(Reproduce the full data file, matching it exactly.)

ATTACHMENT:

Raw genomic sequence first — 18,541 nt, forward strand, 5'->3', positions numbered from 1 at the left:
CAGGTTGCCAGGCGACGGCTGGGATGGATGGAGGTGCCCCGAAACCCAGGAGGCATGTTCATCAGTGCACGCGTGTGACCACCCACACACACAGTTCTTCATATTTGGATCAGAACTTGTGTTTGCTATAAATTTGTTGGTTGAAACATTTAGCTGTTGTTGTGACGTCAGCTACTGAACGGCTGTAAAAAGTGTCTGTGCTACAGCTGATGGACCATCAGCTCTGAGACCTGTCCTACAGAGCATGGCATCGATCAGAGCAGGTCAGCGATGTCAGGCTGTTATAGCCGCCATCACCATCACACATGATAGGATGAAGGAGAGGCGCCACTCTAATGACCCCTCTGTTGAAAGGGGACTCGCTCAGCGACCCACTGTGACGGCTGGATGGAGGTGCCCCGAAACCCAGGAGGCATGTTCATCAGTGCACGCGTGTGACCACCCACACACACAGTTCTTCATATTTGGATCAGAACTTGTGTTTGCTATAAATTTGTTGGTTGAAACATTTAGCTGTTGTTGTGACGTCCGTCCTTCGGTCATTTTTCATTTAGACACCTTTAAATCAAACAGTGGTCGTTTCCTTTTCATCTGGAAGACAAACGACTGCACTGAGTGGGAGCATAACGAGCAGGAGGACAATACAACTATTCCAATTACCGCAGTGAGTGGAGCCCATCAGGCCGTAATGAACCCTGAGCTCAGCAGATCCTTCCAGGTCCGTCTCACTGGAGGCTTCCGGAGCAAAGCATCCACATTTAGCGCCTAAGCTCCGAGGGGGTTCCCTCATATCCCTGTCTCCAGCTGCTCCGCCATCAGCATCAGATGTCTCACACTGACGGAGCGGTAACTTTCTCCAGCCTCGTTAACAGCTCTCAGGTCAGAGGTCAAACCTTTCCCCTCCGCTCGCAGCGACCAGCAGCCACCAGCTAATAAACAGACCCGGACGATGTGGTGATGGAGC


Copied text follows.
Raw genomic sequence first — 18,541 nt, forward strand, 5'->3', positions numbered from 1 at the left:
CAGGTTGCCAGGCGACGGCTGGGATGGATGGAGGTGCCCCGAAACCCAGGAGGCATGTTCATCAGTGCACGCGTGTGACCACCCACACACACAGTTCTTCATATTTGGATCAGAACTTGTGTTTGCTATAAATTTGTTGGTTGAAACATTTAGCTGTTGTTGTGACGTCAGCTACTGAACGGCTGTAAAAAGTGTCTGTGCTACAGCTGATGGACCATCAGCTCTGAGACCTGTCCTACAGAGCATGGCATCGATCAGAGCAGGTCAGCGATGTCAGGCTGTTATAGCCGCCATCACCATCACACATGATAGGATGAAGGAGAGGCGCCACTCTAATGACCCCTCTGTTGAAAGGGGACTCGCTCAGCGACCCACTGTGACGGCTGGATGGAGGTGCCCCGAAACCCAGGAGGCATGTTCATCAGTGCACGCGTGTGACCACCCACACACACAGTTCTTCATATTTGGATCAGAACTTGTGTTTGCTATAAATTTGTTGGTTGAAACATTTAGCTGTTGTTGTGACGTCCGTCCTTCGGTCATTTTTCATTTAGACACCTTTAAATCAAACAGTGGTCGTTTCCTTTTCATCTGGAAGACAAACGACTGCACTGAGTGGGAGCATAACGAGCAGGAGGACAATACAACTATTCCAATTACCGCAGTGAGTGGAGCCCATCAGGCCGTAATGAACCCTGAGCTCAGCAGATCCTTCCAGGTCCGTCTCACTGGAGGCTTCCGGAGCAAAGCATCCACATTTAGCGCCTAAGCTCCGAGGGGGTTCCCTCATATCCCTGTCTCCAGCTGCTCCGCCATCAGCATCAGATGTCTCACACTGACGGAGCGGTAACTTTCTCCAGCCTCGTTAACAGCTCTCAGGTCAGAGGTCAAACCTTTCCCCTCCGCTCGCAGCGACCAGCAGCCACCAGCTAATAAACAGACCCGGACGATGTGGTGATGGAGC